Svrluga had this to say to those who are cynical or dismissive about Tebow’s decision to now play minor league baseball and to question his motives: Before you form your opinion about Tim Tebow, “Talk to the people who made the pilgrimage here,” he said, “and look at the smiles in right field in the early evening.”

Everyone on the show agreed. Kornheiser, who’s Jewish, even joked that if he had spent a few more minutes with Tebow he might have ended up converting. He and his guests could not say enough good things about Tim Tebow.

Then the conversation turned to a very different subject: Harvard’s rescinding of at least ten offers of admission to members of its incoming freshman class. Harvard took this highly unusual step because of a Facebook group created by members of that class.

Their posts contained “offensive jokes about school shootings, the Holocaust, [sexual perversion] and the death of children and minorities.” And these are just the ones we can mention on this commentary.

All the guests on the Kornheiser show agreed—and so do I: Harvard did the right thing.

But it’s the juxtaposition of the Harvard story with Tebow that brought to mind what C.S. Lewis said in “The Abolition of Man”: “We make men without chests and expect of them virtue and enterprise. We laugh at honor and are shocked to find traitors in our midst. We castrate and bid the geldings be fruitful.”

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A thoughtful read!

t2gospel

ISIS CRUCIFIXION

When 22 people died outside a concert hall in Manchester, England, the media coverage was wall to wall.  The cry went up that something must be done! Journalists followed the investigation.  Press briefings were scheduled regularly. With broken hearts, we pored over color photographs of the victims, many of them only children, and we listened to bystanders describe their horror.  The world grieved as the story unfolded for a week.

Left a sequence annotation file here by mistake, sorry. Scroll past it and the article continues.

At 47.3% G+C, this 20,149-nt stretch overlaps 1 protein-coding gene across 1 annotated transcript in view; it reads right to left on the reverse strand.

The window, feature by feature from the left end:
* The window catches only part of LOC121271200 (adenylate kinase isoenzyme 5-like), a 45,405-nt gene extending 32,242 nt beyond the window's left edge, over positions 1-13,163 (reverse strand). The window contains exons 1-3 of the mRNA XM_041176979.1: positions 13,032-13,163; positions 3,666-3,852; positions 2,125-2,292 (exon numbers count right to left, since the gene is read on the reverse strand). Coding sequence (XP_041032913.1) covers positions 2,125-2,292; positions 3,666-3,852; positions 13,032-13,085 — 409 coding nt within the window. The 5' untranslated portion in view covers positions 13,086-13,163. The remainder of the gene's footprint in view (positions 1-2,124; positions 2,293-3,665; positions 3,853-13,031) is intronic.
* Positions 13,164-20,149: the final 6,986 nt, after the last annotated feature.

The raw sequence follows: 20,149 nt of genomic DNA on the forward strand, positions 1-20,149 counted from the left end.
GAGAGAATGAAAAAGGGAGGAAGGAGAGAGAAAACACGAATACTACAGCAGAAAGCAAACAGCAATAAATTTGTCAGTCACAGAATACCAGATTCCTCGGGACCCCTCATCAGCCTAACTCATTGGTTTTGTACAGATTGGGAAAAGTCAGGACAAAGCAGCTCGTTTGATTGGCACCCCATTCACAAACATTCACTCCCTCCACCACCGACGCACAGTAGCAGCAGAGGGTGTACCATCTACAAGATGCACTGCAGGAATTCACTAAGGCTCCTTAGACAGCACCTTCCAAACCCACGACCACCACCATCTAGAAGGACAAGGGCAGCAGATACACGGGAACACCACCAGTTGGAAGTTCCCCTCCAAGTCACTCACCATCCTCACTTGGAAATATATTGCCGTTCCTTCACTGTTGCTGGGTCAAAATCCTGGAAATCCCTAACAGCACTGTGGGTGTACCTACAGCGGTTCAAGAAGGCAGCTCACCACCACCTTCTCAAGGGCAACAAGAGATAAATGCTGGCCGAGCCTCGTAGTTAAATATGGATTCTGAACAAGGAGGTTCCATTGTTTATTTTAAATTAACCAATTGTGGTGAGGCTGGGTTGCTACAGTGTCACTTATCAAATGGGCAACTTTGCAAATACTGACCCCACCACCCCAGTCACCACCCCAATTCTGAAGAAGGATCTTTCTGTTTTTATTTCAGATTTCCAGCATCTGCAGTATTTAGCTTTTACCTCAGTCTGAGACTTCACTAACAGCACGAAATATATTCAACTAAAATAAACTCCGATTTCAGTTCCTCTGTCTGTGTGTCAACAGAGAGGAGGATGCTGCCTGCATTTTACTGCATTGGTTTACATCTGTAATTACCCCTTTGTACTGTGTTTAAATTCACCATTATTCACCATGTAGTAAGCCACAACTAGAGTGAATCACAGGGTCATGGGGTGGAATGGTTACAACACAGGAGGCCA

Five days later, 29 Christians in Egypt died when terrorists attacked their bus. Forty-two others were seriously injured and the assassins got away.  That story vanished in less than 48 hours.  No color photos.  No interviews with authorities. No tragic details.

Here’s what you probably never heard.  The Christian group of parents, grandparents, and children were traveling in two buses to pray at a monastery. Their vehicles were stopped by terrorists outside the town of Minya.  After the buses were…

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The rich world of  his ancestors set the standards for Dietrich Bonhoeffer’s own life. It gave him a certainty of judgement and manner that cannot be acquired in a single generation. He grew up in a family that believed that the essence of learning lay not in a formal education but in the deeply rooted obligation to be guardians of a great historical obligation and intellectual tradition. To Dietrich Bonhoeffer, this meant learning to understand and respect the ideas and experiences of earlier generations It could also lead him to decisions and actions that conflicted with those of his ancestors–and, precisely  in this way, to honor them. Ultimately, it might even mean voluntarily accepting history’s inevitable judgement on the world of his ancestors–while not allowing this to distract from delight in its amicable representatives.   

~ Eberhard Bethge, Dietrich Bonhoeffer: A Biography (Revised Edition); Chapter 1: Childhood and Youth: 1906-1923, 13.

“If I sit next to a madman as he drives a car into a group of innocent bystanders, I can’t, as a Christian, simply wait for the catastrophe, then comfort the wounded and bury the dead. I must try to wrestle the steering wheel out of the hands of the driver.”

Julie Tafel (Dietrich Bonhoeffer’s Grandmother)…had inherited the alert critical sensibilities of  her ancestors. She actively participated in discussions on women’s issues and devoted herself to practical and organizational matters, like establishing a home for older women or vocational centers for girls.   

~ Eberhard Bethge, Dietrich Bonhoeffer: A Biography (Revised Edition); Chapter 1: Childhood and Youth: 1906-1923, 12.